Marley Isua’s first job at the ANU came about through a fortunate misunderstanding.
She thought the interview organised by an employment agency with The Australian National University’s National Centre for Indigenous Studies was for a standard office job.
“Instead of a just a job, the Centre offered me a role as an administrative support officer and a paid traineeship, helping me gain a qualification in the process. It was a rather surprising offer, but a fabulous opportunity,” Marley said.
Nine months later, Marley has not only gained her Certificate of Business Administration in record time – she did six units in one month - but secured a new permanent job with the ANU College of Law.
In the role, Marley works as the front face of Student Administration, supporting the College’s 500-plus students with a diverse range of tasks, including enrolment, changing classes and understanding the University’s broader student systems.
It’s another unexpected stop on a journey of discovery for the young 19-year-old Indigenous woman from Woodbridge on the southern outskirts of Brisbane.
“It was hard leaving my family to find a job in Canberra - particularly my brothers and sisters because they are so young and we are all so close - but I wanted to set a good example and become a role model for them by moving on and finding a job.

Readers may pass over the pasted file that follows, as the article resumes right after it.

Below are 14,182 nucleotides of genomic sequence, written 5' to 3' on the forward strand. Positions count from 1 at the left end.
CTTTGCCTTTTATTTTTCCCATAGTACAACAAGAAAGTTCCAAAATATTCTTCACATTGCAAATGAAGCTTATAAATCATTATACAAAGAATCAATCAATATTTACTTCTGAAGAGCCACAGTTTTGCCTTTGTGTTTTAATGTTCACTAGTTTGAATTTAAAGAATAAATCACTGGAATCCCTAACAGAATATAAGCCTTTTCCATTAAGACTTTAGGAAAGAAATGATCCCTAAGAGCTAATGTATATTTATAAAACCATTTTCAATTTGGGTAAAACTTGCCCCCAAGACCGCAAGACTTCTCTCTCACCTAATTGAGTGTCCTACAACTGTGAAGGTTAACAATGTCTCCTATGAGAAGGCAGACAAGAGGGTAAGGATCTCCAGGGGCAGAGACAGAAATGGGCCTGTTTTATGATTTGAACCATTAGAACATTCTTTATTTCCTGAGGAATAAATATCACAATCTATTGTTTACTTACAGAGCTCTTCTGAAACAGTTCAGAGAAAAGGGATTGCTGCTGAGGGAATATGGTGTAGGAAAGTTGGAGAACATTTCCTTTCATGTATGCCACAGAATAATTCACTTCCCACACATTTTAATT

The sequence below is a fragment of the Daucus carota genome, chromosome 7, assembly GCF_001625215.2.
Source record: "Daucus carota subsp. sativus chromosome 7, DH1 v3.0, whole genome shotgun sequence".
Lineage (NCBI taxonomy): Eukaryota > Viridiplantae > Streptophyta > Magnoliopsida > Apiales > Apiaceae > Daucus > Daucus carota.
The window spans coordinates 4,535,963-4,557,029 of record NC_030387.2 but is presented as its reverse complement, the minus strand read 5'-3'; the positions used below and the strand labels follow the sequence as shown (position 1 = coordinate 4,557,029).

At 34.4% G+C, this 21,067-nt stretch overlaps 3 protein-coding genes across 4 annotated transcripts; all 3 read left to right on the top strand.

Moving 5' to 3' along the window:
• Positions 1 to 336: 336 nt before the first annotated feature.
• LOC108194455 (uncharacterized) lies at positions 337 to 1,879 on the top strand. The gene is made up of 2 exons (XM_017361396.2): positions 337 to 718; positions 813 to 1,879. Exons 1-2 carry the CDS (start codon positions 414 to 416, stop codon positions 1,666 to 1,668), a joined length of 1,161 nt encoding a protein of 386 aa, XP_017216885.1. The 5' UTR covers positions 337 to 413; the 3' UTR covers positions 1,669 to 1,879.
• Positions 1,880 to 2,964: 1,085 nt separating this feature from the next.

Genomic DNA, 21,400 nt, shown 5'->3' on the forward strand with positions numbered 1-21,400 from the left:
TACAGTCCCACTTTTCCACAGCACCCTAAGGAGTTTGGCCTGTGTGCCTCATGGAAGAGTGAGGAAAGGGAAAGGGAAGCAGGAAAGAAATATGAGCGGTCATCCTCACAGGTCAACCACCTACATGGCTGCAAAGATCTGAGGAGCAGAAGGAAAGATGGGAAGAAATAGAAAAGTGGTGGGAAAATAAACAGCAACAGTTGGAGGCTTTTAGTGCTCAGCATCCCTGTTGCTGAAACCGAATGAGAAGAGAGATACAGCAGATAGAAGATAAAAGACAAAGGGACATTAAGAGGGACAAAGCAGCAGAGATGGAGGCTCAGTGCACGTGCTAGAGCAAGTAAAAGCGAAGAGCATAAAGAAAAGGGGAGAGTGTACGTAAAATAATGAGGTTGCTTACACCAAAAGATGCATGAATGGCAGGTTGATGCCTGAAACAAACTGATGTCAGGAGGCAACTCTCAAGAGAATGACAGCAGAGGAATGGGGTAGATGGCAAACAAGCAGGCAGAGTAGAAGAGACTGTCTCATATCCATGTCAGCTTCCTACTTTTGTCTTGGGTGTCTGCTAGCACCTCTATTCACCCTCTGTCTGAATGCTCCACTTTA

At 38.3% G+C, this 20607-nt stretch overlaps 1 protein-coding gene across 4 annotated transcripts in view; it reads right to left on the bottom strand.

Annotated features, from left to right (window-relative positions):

“Where I come from, it’s easy for Indigenous kids to fall between the cracks of society’s expectations. I want my three brothers and my sister to have expectations for themselves,” Marley said.
Marley’s own role model is her great-grandmother Ruth Hegarty, a well-known Indigenous author and activist whose best known work, Is that you Ruthie?, chronicles her experience growing up on an Aboriginal mission in Queensland and won her the 1998 Queensland Premier’s Literary Award.
“My great-grandma is such an inspiration to me. She puts all the proceeds from the sale of her books into the organisation she founded - the Binambi Barambah Aboriginal Corporation - to run cultural enrichment camps in south-east Queensland for Indigenous and non-Indigenous kids in the school holidays.
“Some of my favourite memories are include going to the camps as a kid and learning about the culture and stories of other Aboriginal people. I still go now, but as a volunteer cultural advisor.”
It was also Ruth who also suggested Marley try modelling - which Marley does part-time - encouraging her to model for the Black, Bold and Beautiful International Women’s Day Luncheon when she was 15 years old.
“The luncheon is all about inspiring Indigenous women, showcasing Indigenous fashion and giving the girls who model self-belief and self-esteem. For me it was a great opportunity and it got me into runway modellingm,” Marley said.
Marley has both Aboriginal and Torres Strait Islander heritage. On her mother’s side, she’s connected to the Burri Gubba and Gungal people in the Bindal region near Townsville and Gungaloo near Emerald north-west of Brisbane. Her father’s people, the Saibai, are from the northern most Torres Strait Island, close to Papua New Guinea.
Now that she has her business qualification, Marley is setting her sights on further study. She is investigating a Bachelor of Arts at the ANU, majoring in social sciences.